Once that’s done, assess your various income steams, including your savings, pension, and Social Security benefits, to ensure that you truly have enough money at your disposal to cover your bills and expenses. If you don’t, you’ll need to either reconsider the lifestyle you’re planning to lead or come to terms with working longer to boost your savings (and possibly your Social Security benefits as well).
Now if you’re collecting Social Security or a pension, you’ll know in advance how much money to look forward to each month. If you’re looking at a lump sum in your nest egg, it’s not as simple, but as stated above, you can expect to withdraw about 4% of your savings’ value each year without having to worry about prematurely depleting those funds. Going back to our previous example, this means that if you retire with $1 million, you’re looking at about $40,000 a year to use.¬†
Keep in mind that retirees are by no means exempt from paying taxes. The money you withdraw from your IRA or 401(k), for example, is taxable unless you have a Roth account. Similarly, depending on your total income and where you live, some of your Social Security benefits might be taxed. Therefore, if you’re planning on collecting $17,000 a year in Social Security and withdrawing another $40,000 a year from savings, don’t assume you’ll actually have $57,000 a year to spend. If you fall into the 25% tax bracket, for instance, then your $40,000 from savings will only translate into $30,000 of usable money.¬†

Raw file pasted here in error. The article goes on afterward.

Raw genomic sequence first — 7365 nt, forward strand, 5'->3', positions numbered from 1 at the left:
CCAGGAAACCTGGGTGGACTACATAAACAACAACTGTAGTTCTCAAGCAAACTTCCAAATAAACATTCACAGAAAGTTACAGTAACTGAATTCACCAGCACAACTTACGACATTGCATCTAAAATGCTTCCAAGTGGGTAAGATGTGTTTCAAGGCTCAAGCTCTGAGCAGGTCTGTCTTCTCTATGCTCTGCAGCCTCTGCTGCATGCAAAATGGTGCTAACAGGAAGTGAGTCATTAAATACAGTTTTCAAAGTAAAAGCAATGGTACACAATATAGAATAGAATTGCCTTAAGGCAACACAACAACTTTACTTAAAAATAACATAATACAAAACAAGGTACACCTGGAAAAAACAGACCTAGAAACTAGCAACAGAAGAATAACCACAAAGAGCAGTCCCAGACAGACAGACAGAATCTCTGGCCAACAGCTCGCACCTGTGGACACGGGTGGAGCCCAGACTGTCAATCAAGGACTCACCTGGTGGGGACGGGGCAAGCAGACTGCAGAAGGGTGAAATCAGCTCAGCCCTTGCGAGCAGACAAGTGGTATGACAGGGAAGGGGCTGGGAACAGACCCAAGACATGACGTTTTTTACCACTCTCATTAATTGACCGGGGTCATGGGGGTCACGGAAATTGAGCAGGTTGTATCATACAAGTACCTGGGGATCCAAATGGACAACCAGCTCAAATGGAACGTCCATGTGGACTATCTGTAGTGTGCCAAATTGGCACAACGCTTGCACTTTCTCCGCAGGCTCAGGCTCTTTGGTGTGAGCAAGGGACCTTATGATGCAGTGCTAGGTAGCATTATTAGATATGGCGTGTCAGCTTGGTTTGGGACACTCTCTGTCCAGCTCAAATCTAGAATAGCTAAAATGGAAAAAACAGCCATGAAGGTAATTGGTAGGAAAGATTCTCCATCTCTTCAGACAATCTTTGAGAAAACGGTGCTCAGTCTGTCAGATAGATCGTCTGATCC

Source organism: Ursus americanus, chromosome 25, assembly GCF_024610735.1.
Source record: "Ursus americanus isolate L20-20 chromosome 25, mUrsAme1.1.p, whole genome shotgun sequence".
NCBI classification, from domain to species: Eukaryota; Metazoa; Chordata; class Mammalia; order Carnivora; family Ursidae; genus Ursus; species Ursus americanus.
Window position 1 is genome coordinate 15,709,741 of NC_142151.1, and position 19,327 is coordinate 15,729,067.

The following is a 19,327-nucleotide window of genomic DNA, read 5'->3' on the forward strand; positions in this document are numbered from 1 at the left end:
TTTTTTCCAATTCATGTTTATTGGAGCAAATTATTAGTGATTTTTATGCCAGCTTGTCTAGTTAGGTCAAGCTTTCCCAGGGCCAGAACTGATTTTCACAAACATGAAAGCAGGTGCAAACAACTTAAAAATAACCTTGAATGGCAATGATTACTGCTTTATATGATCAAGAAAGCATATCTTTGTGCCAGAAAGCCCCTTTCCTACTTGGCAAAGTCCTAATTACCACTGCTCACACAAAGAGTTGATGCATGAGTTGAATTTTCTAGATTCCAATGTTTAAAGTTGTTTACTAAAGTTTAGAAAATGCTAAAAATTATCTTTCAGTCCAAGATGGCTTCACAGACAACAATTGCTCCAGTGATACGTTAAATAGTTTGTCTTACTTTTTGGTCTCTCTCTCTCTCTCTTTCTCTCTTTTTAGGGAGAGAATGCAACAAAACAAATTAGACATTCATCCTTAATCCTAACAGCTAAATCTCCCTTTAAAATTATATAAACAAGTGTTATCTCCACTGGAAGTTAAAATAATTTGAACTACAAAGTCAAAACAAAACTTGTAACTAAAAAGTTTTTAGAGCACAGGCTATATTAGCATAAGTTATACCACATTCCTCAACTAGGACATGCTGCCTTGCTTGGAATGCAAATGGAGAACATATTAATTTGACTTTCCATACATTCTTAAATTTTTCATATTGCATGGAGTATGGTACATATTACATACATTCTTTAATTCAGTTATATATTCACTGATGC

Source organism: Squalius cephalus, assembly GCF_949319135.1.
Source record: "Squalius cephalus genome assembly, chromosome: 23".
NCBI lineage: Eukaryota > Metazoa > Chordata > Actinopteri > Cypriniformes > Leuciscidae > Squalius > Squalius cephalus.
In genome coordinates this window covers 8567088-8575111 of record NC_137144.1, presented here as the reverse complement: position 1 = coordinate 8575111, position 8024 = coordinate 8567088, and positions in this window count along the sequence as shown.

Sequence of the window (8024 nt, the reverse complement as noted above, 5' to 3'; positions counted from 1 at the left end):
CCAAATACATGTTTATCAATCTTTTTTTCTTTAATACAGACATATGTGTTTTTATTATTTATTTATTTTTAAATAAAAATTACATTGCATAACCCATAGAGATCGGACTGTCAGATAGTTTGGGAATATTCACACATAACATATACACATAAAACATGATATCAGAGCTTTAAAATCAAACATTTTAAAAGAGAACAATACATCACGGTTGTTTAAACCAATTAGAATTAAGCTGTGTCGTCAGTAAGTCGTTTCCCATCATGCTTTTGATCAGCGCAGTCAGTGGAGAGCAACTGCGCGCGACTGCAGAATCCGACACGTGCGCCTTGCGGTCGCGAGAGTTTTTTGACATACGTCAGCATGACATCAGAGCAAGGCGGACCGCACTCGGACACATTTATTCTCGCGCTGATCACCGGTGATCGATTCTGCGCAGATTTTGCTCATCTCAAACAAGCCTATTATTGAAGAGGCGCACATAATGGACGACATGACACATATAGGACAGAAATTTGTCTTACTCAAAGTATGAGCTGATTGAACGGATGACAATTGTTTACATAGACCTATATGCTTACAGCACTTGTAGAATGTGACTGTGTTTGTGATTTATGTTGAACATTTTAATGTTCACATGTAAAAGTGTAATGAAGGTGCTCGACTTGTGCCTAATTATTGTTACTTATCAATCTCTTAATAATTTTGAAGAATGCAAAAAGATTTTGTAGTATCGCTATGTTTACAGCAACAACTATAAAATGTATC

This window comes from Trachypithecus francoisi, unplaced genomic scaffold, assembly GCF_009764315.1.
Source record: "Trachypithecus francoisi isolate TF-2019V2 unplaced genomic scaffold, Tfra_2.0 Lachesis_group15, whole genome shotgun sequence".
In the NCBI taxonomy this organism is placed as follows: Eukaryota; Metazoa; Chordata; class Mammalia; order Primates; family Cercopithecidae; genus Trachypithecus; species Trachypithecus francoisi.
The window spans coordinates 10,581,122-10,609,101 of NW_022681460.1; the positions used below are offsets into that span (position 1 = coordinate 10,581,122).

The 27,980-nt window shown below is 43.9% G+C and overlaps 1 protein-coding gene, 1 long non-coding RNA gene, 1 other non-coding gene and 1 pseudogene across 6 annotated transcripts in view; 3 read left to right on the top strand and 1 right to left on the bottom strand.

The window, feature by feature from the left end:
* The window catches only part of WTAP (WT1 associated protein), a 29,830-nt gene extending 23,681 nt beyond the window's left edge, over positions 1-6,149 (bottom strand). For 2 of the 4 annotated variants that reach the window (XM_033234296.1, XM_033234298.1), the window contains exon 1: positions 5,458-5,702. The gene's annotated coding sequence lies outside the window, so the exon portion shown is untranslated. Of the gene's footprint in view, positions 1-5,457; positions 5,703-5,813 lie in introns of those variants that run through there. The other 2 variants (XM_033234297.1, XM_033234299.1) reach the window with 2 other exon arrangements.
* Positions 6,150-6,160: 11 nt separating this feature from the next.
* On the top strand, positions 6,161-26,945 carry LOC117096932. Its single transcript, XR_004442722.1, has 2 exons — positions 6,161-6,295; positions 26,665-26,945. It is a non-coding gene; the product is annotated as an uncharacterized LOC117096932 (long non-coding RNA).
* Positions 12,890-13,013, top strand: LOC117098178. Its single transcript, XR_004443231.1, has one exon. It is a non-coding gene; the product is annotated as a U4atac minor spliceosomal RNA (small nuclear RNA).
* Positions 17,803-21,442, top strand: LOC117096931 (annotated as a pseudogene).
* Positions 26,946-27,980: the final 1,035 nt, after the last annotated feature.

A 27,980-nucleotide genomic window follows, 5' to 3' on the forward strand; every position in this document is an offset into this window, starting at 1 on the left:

Now let’s assume you’ve totaled the expenses in your budget and have determined that you’re looking at $4,000 a month, or $48,000 a year. If you’re anticipating $17,000 a year in Social Security income (we’ll assume that’s a post-tax figure for simplicity purposes) plus another $30,000 in post-tax retirement plan withdrawals, it means you’ll be $1,000 short. If that’s the case, you’ll want to implement some of the smaller changes mentioned above, like cutting back on cable. On the other hand, if your expenses come in at, say, $5,000 a month, or $60,000 a year, you’ll need to take more drastic measures to avoid going over your budget, such as downsizing or unloading a vehicle.¬†
Finally, set priorities so that the money you do have serves the purpose of buying you an enjoyable retirement. If having a more comfortable home means a lot to you, spend your money there. But if you’ll get more pleasure out of occupying your days with fun, engaging activities, then rent a small apartment and pay more for entertainment. While some retirement expenses are unavoidable, you’ll likely find that many come with wiggle room, so it’s up to you to make smart choices about where your money goes.